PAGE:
Medical coding, a key factor of revenue cycle management needs to be accurate enough to ensure smooth reimbursement for healthcare providers. Medical coders take information from the medical record documentation and assign appropriate diagnoses and procedure codes. Accurate coding of claims also requires correct clinical documentation from healthcare providers. Experienced medical billing companies provide the services of skilled medical coders, who stay up-to-date with the changing coding guidelines and insurance standards. Along with providing the correct codes and accurately verifying patient details, coders can follow these tips to improve their coding practices. You can also listen to our podcast on key medical coding errors.

Adopt checklists

Medical coding professionals focus on documenting diagnosis, treatments, and results in the form of ICD-10, HCPCS and CPT codes on insurance claim records. Adopting checklists can help these professionals improve medical coding accuracy. It –

  • Reminds coders of additional characters, action and add-on codes, and modifiers that should be reported

  • Helps avoid distractions, resulting in an error in the claim

  • Alerts coders of all crucial federal tracking codes

  • Can improve communication in operating rooms between providers, nurses, and other staff

Review of Systems

Review of systems (ROS) refers to an inventory of body systems obtained by asking a series of questions to identify signs and/or symptoms the patient may be experiencing or has experienced. Such queries made verbally by the physician or hospital staffs, or through patient intake form helps to check the requirement of extended examination and testing. For ROS, 14 systems are recognized including eyes, cardiovascular, respiratory, musculoskeletal, psychiatric, endocrine and more. Documentation includes signs and symptoms of the condition and often auditors commonly watch for indicators of a question that has been asked by the physician or provider and answered by the patient.

Appropriate use of modifiers

Modifiers are required for certain CPT and HCPCS codes. These two-digit codes provide additional information about the procedure performed. These can also be used to identify the body area where the procedure is performed, such as modifier RT for “right side” and LT for “left side”.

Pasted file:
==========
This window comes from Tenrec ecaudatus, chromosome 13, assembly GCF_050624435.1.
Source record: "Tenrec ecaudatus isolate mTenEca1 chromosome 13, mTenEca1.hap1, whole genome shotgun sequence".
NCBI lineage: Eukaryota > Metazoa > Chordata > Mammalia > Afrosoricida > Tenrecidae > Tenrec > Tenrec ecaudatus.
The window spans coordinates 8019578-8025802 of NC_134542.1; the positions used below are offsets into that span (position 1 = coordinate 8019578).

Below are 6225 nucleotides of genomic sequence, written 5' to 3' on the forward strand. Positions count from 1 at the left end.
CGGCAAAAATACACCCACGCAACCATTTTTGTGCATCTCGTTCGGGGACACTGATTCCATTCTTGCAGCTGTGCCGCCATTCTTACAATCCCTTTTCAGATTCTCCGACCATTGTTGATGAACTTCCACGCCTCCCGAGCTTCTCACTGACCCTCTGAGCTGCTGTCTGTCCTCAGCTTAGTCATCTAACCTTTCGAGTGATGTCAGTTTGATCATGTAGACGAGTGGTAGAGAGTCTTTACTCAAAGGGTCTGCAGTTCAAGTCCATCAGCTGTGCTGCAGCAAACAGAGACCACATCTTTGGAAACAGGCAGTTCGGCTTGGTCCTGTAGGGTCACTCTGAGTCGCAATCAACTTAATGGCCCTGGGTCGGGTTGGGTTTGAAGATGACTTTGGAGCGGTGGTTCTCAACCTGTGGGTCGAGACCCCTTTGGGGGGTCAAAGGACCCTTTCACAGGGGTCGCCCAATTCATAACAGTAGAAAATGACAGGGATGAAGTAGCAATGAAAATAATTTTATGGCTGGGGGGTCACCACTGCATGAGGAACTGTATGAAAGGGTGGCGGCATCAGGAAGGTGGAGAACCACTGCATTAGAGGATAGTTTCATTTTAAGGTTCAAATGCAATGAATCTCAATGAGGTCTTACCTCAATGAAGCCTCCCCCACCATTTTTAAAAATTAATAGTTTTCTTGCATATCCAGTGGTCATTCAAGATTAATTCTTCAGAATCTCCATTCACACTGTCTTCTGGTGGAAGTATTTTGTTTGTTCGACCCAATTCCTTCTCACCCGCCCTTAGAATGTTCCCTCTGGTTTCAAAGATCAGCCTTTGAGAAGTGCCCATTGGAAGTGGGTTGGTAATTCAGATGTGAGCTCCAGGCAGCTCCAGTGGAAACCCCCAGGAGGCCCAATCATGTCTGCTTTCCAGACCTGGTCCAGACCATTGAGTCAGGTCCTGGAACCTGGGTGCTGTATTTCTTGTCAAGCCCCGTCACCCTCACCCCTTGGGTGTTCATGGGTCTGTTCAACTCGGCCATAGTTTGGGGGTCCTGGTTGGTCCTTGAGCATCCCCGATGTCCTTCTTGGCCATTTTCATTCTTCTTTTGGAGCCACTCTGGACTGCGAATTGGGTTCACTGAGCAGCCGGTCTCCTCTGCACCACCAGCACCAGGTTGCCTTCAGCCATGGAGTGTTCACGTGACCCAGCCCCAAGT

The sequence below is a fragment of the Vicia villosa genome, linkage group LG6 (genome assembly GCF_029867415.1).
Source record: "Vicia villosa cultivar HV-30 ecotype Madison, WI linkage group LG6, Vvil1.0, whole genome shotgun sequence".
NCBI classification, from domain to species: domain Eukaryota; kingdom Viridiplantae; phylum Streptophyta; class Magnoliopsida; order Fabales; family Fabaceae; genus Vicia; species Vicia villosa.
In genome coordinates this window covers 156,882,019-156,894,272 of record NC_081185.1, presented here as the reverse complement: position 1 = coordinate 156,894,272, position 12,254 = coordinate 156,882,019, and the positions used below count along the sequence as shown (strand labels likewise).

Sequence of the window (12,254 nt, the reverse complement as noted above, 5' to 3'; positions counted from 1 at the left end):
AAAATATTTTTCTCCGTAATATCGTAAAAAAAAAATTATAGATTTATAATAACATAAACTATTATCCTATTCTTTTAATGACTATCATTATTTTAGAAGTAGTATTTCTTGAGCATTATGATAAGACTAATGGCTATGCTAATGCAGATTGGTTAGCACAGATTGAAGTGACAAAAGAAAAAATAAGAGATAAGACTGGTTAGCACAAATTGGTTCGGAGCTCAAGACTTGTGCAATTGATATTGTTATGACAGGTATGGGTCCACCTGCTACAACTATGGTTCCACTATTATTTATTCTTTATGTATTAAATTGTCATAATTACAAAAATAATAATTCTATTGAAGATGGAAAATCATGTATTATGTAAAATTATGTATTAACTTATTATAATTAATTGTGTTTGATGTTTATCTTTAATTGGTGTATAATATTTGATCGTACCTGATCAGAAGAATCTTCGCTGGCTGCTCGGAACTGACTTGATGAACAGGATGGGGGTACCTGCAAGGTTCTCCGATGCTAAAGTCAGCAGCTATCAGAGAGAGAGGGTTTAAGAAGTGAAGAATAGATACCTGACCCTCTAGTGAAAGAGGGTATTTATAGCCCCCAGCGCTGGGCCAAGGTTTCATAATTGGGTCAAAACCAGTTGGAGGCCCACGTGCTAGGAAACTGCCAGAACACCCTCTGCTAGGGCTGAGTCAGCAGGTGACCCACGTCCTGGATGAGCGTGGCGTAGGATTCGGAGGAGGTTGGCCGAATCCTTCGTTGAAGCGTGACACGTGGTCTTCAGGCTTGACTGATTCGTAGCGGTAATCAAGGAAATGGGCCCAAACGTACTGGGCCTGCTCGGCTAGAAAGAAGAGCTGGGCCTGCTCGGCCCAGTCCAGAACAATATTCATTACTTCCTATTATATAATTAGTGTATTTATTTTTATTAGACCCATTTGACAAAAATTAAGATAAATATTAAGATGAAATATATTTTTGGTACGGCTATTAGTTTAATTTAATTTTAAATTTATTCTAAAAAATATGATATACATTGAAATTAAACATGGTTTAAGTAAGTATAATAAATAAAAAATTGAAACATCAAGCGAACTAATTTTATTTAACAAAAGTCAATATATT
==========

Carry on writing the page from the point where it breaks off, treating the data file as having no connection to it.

Recently the Centers for Medicare & Medicaid Services (CMS) issued a policy change for Modifier 59 Distinct procedural service and the optional patient-relationship modifiers XE, XS, XP, and XU. Starting July 1, 2019, CMS has accepted to process modifier 59 when it is used on either the column 1 procedure or the column 2 procedure. The CCI bundling edit will be bypassed when modifier 59, XE, XS, XP, or XU is used on column 1 and column 2 codes. Note that this policy change does not affect Medicare Managed Care payers, Medicaid, or commercial payers. Recently some non-Medicare payers, such as Horizon Blue Cross Blue Shield have indicated that they recognize these modifiers.

Pay attention to operative reports

While coding, make sure to read the pre- and post-operative reports (OP). Instead of coding from the pre-operative diagnosis, code from the post-operative diagnosis that provides details such as why the procedures were performed, what the physician discovered during the operation and the area where the physician performed the procedure. It is also recommended never to code from the title of the procedure. Also, review the indications sections of the OP report that provides details such as the disease or condition that created the need for the surgery, any indication that the patient is subject to an existing global period and indications that this may be a more difficult procedure.

Code the correct procedure and medical coders can also query the physician if any details are uncertain. Also ensure that the OP report matches the patient.

Check NCCI edits

The CMS has developed the National Correct Coding Initiative (NCCI) to promote national correct coding methodologies and to control improper coding leading to inappropriate payment in Part B claims. While reporting multiple codes, coders must make sure to check these NCCI edits, which analyzes every pair of codes to see if an edit exists. NCCI includes three types of edits – Procedure-to-procedure edits, Medically unlikely edits (MUE) and Add-on code edits. NCCI Procedure-to-Procedure (PTP) edits prevent improper payment when incorrect code combinations are reported. If there is an NCCI edit, it means a code is denied.

By outsourcing medical billing and coding tasks to an experienced medical billing company, healthcare providers can focus on providing optimal care to patients and stay competitive in the industry without any worries about claim submission and reimbursement.